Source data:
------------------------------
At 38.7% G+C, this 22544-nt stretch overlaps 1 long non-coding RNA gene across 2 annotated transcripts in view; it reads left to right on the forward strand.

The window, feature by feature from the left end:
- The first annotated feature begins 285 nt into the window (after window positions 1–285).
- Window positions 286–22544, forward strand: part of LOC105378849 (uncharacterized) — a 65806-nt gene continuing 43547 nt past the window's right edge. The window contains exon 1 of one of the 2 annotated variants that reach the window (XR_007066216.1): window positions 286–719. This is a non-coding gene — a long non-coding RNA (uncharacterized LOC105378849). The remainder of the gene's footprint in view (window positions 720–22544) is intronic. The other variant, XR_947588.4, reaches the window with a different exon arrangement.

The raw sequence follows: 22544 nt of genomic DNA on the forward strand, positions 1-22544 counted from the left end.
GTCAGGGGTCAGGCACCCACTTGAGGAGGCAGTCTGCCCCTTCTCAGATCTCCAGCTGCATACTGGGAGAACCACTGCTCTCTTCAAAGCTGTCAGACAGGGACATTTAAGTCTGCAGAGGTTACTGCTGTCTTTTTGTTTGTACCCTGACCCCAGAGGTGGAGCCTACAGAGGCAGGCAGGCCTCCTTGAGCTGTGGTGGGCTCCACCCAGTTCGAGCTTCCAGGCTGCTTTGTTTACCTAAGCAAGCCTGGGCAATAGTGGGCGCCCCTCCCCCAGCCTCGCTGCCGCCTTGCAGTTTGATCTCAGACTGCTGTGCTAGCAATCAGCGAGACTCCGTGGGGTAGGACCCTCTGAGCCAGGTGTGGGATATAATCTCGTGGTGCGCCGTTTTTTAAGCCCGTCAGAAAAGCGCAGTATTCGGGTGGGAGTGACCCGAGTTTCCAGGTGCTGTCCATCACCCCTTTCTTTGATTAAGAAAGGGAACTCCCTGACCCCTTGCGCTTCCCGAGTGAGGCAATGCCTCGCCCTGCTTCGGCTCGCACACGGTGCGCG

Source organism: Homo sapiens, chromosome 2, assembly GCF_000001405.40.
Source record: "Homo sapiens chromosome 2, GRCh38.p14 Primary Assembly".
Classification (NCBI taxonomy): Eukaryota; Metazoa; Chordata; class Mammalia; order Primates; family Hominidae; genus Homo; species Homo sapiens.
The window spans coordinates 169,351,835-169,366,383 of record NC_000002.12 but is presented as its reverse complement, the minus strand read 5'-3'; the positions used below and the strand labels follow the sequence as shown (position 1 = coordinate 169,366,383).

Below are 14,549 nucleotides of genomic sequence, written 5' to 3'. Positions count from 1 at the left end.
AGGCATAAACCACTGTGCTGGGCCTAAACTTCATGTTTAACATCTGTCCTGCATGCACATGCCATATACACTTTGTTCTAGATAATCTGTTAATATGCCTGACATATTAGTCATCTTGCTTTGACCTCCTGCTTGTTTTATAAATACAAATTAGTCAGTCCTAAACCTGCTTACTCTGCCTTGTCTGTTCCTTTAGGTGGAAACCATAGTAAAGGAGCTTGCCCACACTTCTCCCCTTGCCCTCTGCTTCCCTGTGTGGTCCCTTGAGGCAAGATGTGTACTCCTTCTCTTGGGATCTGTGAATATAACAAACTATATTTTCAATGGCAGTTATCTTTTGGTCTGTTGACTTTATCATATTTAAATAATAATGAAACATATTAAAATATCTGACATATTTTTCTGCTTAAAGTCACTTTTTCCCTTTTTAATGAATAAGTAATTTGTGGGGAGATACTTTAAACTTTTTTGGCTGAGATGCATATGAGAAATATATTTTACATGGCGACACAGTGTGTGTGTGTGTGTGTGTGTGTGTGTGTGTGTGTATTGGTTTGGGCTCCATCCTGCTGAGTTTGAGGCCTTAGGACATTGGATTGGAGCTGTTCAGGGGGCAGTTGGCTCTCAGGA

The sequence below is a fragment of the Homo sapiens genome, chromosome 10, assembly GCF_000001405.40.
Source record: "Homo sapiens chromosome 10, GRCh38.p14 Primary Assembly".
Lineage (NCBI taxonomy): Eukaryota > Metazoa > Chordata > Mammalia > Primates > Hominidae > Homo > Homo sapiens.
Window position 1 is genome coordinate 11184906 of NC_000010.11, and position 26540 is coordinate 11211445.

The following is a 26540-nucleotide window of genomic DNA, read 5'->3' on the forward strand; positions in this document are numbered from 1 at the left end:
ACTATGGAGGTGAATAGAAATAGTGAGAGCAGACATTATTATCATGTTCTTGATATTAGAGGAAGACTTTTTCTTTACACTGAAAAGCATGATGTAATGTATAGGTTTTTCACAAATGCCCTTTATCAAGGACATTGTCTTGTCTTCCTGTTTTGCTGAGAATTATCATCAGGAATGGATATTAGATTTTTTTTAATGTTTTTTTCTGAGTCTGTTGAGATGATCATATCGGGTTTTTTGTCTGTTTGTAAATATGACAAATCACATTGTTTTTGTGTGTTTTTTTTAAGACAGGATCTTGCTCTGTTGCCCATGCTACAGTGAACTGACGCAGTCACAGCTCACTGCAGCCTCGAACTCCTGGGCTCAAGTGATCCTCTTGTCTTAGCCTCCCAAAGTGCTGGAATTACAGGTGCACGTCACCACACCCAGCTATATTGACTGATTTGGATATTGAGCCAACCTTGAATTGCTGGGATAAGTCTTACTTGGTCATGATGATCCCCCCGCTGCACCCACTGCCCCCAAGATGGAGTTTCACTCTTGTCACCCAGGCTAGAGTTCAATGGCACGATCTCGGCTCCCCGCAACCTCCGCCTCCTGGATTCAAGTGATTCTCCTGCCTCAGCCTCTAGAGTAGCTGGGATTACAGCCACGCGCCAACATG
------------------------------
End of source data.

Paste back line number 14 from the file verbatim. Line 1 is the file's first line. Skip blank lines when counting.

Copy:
Source record: "Homo sapiens chromosome 10, GRCh38.p14 Primary Assembly".